Growing up as a first-generation Italian, I regarded food not only as nourishment but also as a link to the flavors and traditions of my forebears. In fact, that strong ethnic bond has motivated much of my cooking over the last 50 years. And while the cuisines of other countries have always intrigued me, none has inspired me more than Italian. Whenever I’m in the kitchen, memories of my Sicilian mother or Neapolitan aunt at the stove or of my family around the dinner table come to mind.
Recently, I had one such recollection while I was preparing the pasta dish that is the subject of this post, Christmas Eve Sicilian Anchovy Pasta. As a child, I hated anchovies. The way they looked—dark, shriveled, when packed in salt or rusty and slimy when tinned in oil— totally turned me off even before tasting them. “Yuck,” I would say out of earshot. But I was forced to eat or, at least, try them every time they appeared in one of the dishes on the table. When I would resist, my father would say: “They’re an acquired taste; you’ll eventually grow to like them.” It may have taken some time before the acquisition, but, as usual, my father was correct.
Our Christmas Eve menu is always the same. The main course is lobsters fra diavolo, made according to a recipe I developed from watching my Neapolitan aunt make them every Christmas eve and only on that vigil. If I requested them on any other occasion, she refused. For her, as they are for me, they were special; something to be anticipated and then consumed with great relish. I still remember my diminutive aunt slaughtering the live lobsters; a task that as she got older she relegated to me. “Center the cleaver right between their eyes,” she said. “And press down hard; don’t hesitate.” And this memory brings me such great joy.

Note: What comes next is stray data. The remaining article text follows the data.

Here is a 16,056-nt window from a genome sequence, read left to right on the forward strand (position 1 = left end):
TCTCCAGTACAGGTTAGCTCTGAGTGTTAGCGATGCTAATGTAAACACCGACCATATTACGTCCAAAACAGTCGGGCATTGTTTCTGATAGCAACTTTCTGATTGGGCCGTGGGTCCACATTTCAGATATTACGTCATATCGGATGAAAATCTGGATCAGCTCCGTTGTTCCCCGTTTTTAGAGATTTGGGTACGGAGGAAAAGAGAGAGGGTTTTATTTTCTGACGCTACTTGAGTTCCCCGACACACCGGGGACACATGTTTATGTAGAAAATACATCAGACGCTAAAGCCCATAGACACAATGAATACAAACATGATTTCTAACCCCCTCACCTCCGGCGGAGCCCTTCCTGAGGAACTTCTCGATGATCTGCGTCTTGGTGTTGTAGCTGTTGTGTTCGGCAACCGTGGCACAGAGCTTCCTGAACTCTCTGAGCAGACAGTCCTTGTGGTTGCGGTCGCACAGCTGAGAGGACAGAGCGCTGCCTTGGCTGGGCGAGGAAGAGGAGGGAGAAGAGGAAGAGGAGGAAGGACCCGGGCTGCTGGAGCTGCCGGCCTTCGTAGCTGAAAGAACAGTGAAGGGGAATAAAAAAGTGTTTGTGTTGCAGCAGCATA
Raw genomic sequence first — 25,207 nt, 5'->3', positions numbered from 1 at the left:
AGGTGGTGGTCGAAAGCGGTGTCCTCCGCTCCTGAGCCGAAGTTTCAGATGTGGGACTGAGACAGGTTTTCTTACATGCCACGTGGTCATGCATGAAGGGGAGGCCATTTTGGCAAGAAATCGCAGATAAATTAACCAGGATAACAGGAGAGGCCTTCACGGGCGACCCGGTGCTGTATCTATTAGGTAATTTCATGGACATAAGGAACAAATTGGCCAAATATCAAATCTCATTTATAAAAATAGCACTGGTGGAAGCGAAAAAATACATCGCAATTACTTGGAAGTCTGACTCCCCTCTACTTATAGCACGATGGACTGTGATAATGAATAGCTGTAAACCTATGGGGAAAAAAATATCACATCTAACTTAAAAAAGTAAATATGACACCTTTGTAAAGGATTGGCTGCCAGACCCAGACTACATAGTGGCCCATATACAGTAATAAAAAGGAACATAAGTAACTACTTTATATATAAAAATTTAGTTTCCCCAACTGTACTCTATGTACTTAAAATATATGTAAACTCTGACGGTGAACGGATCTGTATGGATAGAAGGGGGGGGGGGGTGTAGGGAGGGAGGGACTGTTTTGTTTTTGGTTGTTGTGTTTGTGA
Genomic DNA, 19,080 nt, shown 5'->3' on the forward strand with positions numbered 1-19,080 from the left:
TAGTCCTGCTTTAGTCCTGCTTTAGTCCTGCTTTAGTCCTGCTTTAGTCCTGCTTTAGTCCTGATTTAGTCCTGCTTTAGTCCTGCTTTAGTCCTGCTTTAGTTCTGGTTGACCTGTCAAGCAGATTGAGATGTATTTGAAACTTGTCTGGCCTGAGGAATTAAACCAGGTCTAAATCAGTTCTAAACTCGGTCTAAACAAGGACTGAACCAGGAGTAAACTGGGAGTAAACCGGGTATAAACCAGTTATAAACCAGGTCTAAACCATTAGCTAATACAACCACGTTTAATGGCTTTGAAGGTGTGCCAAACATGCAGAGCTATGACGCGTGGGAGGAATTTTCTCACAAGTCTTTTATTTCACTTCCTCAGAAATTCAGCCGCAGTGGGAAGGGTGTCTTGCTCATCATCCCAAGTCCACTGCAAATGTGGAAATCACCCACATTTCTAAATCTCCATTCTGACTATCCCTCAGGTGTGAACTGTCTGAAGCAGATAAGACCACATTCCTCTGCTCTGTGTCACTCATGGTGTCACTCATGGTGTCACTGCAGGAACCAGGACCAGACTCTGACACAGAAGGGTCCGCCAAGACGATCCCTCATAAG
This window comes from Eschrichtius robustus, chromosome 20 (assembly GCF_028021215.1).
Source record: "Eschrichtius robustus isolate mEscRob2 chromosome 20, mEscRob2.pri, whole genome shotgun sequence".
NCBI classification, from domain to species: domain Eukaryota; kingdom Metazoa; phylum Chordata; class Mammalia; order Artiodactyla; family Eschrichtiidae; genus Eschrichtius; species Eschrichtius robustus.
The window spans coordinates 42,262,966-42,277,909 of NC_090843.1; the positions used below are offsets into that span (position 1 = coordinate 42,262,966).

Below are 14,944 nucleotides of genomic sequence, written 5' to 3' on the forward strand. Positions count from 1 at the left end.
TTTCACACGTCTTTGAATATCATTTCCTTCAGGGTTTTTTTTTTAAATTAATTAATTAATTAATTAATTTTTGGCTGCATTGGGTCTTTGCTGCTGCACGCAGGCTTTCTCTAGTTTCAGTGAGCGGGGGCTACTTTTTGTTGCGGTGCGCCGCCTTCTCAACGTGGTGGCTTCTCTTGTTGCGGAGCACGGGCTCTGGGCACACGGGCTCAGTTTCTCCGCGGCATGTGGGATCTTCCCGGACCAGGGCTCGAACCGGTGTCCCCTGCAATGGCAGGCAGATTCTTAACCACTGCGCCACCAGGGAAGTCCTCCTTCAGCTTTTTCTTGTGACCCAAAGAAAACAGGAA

Despite growing up in an Italian-American household, I never heard of the “Feast of the Seven Fishes” until much later in my life. For us, Christmas Eve meant one thing: lobsters fra diavolo. They were the focal point of an elaborate dinner that started with appetizers, which included an insalata frutta di mare, a seafood salad with calamari, shrimp, and celery dressed with lemon juice and olive oil. Occasionally there was also a plate of white-fish salad. After the cold appetizers, came a platter of baked clams, which concluded the antipasto portion of the meal.
We then went on to the pasta, which was always linguine alle vongole, linguine with clam sauce, always white, which was then followed by the main course: lobsters fra diavolo. Each of us was served an individual lobster. Even as a child, I had my own. Of course, my dad had to help me battle with it to extract its sweet meat napped with my aunt’s spicy tomato sauce. But as a child, it was the lobster’s savory bread stuffing that I enjoyed the most.